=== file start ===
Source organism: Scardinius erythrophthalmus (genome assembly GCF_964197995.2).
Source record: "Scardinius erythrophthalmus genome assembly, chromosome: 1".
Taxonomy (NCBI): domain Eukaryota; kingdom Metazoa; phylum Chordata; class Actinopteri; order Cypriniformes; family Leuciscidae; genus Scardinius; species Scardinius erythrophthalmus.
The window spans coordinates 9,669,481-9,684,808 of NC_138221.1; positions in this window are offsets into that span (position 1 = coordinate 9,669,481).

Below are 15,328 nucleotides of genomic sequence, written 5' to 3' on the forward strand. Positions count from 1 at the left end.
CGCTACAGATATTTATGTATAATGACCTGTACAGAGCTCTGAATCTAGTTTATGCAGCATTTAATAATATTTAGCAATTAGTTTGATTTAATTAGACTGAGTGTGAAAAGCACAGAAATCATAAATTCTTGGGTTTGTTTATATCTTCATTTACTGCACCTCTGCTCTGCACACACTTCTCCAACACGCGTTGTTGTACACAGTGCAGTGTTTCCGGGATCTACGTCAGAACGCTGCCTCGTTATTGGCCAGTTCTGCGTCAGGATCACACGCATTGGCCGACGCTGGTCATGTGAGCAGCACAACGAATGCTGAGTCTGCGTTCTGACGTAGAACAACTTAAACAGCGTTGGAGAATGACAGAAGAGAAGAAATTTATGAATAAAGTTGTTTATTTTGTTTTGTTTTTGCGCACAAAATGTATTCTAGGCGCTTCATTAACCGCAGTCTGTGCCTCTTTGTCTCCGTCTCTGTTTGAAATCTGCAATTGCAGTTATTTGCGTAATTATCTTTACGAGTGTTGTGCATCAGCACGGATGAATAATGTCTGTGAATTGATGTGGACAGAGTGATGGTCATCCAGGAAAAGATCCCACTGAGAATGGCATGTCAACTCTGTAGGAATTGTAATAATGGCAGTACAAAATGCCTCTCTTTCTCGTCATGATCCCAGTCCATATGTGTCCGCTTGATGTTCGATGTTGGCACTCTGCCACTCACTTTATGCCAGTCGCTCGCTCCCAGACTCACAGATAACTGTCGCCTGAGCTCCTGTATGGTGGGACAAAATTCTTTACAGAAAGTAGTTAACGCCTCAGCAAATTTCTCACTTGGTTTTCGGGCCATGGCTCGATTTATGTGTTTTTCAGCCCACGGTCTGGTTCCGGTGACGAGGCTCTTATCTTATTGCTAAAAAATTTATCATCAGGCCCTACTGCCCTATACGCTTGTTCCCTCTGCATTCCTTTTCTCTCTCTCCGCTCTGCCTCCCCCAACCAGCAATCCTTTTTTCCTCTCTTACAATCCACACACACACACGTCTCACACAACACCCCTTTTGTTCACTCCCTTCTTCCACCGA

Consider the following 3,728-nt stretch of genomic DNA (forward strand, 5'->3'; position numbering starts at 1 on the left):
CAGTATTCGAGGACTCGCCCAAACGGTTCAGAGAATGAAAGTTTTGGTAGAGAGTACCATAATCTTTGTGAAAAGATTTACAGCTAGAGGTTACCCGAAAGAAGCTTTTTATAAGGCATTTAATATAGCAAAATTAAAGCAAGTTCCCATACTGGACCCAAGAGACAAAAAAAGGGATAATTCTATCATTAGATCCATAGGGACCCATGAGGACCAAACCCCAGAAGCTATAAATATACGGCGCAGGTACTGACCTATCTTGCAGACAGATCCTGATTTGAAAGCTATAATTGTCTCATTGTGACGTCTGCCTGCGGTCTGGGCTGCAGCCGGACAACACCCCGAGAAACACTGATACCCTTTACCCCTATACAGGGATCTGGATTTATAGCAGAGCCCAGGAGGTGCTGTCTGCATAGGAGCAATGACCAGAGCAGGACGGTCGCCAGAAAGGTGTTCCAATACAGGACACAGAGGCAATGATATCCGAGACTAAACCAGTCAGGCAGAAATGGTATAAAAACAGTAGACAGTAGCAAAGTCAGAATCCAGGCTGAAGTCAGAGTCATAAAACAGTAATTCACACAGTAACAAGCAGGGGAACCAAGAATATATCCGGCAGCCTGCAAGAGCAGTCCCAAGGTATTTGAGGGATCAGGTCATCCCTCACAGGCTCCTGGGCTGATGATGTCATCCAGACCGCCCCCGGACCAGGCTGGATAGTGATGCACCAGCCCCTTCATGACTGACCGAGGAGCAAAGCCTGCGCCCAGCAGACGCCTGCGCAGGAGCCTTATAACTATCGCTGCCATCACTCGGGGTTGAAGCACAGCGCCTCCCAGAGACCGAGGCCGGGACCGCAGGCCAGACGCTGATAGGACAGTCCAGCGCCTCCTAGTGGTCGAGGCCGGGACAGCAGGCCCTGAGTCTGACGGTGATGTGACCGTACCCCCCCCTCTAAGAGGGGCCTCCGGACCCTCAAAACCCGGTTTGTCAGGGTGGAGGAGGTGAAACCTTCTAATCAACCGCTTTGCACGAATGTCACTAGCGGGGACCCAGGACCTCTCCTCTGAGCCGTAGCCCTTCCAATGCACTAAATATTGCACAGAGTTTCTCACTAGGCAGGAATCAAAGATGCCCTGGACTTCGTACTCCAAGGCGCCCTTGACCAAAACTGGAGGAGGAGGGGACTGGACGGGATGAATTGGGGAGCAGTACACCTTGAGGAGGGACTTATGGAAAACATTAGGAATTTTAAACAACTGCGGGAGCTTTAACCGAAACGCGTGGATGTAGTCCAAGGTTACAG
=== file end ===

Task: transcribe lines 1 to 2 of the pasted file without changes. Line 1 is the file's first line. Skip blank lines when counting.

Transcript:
Source organism: Scardinius erythrophthalmus (genome assembly GCF_964197995.2).
Source record: "Scardinius erythrophthalmus genome assembly, chromosome: 1".